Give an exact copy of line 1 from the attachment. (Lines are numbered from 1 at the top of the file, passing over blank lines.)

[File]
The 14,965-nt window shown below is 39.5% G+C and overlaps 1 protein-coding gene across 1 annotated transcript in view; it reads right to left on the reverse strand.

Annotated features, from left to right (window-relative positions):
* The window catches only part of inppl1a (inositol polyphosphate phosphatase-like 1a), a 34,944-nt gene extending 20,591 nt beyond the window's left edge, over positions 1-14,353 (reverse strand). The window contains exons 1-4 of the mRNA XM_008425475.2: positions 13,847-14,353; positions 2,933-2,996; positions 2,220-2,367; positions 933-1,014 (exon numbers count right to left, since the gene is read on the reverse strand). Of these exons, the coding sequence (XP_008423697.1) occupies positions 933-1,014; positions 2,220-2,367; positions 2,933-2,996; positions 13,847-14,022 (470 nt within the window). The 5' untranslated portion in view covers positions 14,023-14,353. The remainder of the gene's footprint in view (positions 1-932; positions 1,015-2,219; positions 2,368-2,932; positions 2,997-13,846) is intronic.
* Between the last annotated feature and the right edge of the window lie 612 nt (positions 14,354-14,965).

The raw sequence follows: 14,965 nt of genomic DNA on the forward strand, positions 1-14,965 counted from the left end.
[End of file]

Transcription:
The 14,965-nt window shown below is 39.5% G+C and overlaps 1 protein-coding gene across 1 annotated transcript in view; it reads right to left on the reverse strand.